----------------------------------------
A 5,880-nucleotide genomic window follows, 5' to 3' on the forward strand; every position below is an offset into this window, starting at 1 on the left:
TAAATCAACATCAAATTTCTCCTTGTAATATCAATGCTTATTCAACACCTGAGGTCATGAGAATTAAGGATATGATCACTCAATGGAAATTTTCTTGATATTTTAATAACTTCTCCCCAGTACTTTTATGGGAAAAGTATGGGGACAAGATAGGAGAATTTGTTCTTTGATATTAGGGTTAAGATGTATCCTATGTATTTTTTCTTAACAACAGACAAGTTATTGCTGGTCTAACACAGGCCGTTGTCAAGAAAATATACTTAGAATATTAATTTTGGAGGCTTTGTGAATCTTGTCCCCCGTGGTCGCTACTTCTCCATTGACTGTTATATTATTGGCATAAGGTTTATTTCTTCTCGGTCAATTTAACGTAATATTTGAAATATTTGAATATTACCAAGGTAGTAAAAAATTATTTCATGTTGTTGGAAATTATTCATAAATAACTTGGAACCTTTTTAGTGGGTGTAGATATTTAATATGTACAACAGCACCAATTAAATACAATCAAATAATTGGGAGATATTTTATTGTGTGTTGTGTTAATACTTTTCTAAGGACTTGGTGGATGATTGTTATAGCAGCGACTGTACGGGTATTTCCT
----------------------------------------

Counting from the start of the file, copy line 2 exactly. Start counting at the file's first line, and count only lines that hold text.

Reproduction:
TAAATCAACATCAAATTTCTCCTTGTAATATCAATGCTTATTCAACACCTGAGGTCATGAGAATTAAGGATATGATCACTCAATGGAAATTTTCTTGATATTTTAATAACTTCTCCCCAGTACTTTTATGGGAAAAGTATGGGGACAAGATAGGAGAATTTGTTCTTTGATATTAGGGTTAAGATGTATCCTATGTATTTTTTCTTAACAACAGACAAGTTATTGCTGGTCTAACACAGGCCGTTGTCAAGAAAATATACTTAGAATATTAATTTTGGAGGCTTTGTGAATCTTGTCCCCCGTGGTCGCTACTTCTCCATTGACTGTTATATTATTGGCATAAGGTTTATTTCTTCTCGGTCAATTTAACGTAATATTTGAAATATTTGAATATTACCAAGGTAGTAAAAAATTATTTCATGTTGTTGGAAATTATTCATAAATAACTTGGAACCTTTTTAGTGGGTGTAGATATTTAATATGTACAACAGCACCAATTAAATACAATCAAATAATTGGGAGATATTTTATTGTGTGTTGTGTTAATACTTTTCTAAGGACTTGGTGGATGATTGTTATAGCAGCGACTGTACGGGTATTTCCT